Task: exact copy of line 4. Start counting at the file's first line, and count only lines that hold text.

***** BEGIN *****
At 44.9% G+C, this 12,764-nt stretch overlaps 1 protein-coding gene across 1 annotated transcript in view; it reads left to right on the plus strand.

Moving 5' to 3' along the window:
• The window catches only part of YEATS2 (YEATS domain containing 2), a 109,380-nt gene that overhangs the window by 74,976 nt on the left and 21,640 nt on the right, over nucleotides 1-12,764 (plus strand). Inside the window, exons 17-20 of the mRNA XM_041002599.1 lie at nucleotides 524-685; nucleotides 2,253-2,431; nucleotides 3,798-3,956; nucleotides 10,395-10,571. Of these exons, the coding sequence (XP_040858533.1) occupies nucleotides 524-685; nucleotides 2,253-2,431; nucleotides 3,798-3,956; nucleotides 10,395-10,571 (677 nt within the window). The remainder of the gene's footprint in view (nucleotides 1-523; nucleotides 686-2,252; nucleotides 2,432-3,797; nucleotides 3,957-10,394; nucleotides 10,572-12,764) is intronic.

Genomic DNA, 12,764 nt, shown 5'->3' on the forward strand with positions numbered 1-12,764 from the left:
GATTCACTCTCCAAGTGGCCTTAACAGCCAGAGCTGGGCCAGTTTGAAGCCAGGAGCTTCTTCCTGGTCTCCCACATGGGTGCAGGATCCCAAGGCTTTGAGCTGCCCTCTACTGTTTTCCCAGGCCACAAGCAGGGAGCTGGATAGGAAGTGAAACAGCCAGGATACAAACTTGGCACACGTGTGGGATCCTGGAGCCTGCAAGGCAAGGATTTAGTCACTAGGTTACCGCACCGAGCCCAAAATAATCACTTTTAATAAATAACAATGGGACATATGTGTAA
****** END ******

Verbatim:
Genomic DNA, 12,764 nt, shown 5'->3' on the forward strand with positions numbered 1-12,764 from the left: